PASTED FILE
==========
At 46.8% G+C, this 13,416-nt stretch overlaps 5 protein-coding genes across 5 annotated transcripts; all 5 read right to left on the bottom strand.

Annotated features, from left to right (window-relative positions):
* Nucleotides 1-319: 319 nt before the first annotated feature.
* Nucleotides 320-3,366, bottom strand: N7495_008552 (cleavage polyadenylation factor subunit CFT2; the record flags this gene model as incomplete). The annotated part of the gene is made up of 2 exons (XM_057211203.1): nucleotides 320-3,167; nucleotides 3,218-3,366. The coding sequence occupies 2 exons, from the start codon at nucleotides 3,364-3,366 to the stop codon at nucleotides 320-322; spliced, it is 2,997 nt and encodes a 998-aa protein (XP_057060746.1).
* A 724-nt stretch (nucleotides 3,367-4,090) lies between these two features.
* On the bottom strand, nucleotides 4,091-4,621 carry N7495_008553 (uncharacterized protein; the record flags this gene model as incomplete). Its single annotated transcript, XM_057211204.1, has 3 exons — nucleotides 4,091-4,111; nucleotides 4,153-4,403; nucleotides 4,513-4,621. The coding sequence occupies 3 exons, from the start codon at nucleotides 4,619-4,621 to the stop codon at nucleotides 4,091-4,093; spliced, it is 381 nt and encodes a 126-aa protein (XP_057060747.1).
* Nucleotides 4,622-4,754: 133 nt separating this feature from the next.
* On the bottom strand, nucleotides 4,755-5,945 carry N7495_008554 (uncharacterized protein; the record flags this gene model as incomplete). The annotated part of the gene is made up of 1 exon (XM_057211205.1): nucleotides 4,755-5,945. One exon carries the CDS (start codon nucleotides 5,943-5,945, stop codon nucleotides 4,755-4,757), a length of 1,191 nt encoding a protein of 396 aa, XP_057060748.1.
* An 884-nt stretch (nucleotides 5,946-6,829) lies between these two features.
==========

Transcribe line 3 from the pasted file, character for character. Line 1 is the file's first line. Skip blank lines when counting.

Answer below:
* Nucleotides 1-319: 319 nt before the first annotated feature.